DARTMOUTH - The curator of a local reptile zoo calls the death of two New Brunswick boys “a tragic accident.”
© Metro Halifax/Jeff Harper
Mike MacDonald, curator of the Maritime Reptile Zoo in Burnside, holds "Tiny", an albino Burmese Python for a photo on Tuesday.
Mike MacDonald, curator of the Maritime Reptile Zoo in Burnside, says the incident that transpired in Campbellton, N.B., is incredibly rare.
“This is definitely not the norm,” he said. “It’s an extremely isolated incident for one – let alone two – is just unprecedented.”
RCMP believe Noah and Connor Barthe were strangled by an African rock python on Monday after the snake escaped from its enclosure in the apartment. The snake got into the air ventilation system and then into the living room of the apartment and asphyxiated the boys while they slept.
Nova Scotia currently bans the import of seven species of snakes that can grow longer than three metres, including the African rock python. In some instances, a permit may be issued to people or businesses if they can demonstrate proper care of the snakes and have adequate facilities, such as MacDonald and the Maritime Reptile Zoo.
While no actual guidelines exist for the containment of large snakes, MacDonald says legislation isn’t necessary.
“If you have a dog you want to keep it secure,” he said. “It’s the same thing with reptiles. You want to have a secure enclosure, if not for your own safety but the safety of the animal.”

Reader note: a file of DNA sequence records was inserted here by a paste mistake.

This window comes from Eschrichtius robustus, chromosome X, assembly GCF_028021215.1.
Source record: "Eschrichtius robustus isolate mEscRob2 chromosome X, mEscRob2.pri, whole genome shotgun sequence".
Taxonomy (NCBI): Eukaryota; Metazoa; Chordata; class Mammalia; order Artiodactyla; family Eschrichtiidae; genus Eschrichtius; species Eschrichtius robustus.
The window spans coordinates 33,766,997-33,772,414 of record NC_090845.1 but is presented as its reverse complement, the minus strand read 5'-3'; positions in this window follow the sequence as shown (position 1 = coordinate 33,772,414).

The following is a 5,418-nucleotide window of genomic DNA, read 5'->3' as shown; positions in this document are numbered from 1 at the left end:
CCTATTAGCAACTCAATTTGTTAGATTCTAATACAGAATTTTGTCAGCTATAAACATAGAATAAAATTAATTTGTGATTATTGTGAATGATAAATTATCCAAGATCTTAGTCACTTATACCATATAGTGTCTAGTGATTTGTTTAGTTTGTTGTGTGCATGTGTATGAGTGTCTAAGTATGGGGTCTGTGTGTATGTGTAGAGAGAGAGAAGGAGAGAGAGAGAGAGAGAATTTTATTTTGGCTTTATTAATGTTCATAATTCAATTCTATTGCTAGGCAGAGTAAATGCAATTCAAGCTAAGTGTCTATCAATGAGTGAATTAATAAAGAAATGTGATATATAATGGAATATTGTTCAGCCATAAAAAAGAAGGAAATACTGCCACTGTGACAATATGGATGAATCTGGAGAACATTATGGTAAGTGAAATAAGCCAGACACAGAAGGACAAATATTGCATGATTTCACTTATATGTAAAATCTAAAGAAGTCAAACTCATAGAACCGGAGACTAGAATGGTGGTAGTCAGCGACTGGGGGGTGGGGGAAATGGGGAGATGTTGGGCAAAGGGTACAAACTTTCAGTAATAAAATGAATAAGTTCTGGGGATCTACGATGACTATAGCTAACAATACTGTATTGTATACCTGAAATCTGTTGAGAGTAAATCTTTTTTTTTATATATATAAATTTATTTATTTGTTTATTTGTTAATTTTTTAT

MacDonald says the Maritime Reptile Zoo regularly conducts inspections to ensure their animals are securely penned, and conducted an intense review on their holdings Tuesday.
“For our own peace of mind that we don’t have to walk in on a missing snake and for the public’s peace of mind that they don’t need to worry about a large snake on the loose, or even a small one,” he said.
While African rock pythons typically have nastier dispositions than other large snakes, MacDonald said every snake has its own personality and the public shouldn’t be too quick to generalize their behaviour.
“I’ve had African rock pythons that were a dream to handle – easy, no sign of defense, no sign of aggression whatsoever,” he said. “Then I’ve had other ones where it’s extremely defensive.”
The python in Campbellton has since been put down.
“Honestly, I would’ve done the same thing if I found out that one of my animals got out and killed somebody,” said MacDonald.
MacDonald says the demonizing of the snake stems from media and public speculation, even though some facts of the case have yet to be released.
“It’s not overly fair to the animal, but unfortunately that’s how it played out,” he said. “There’s two little boys that are also gone.”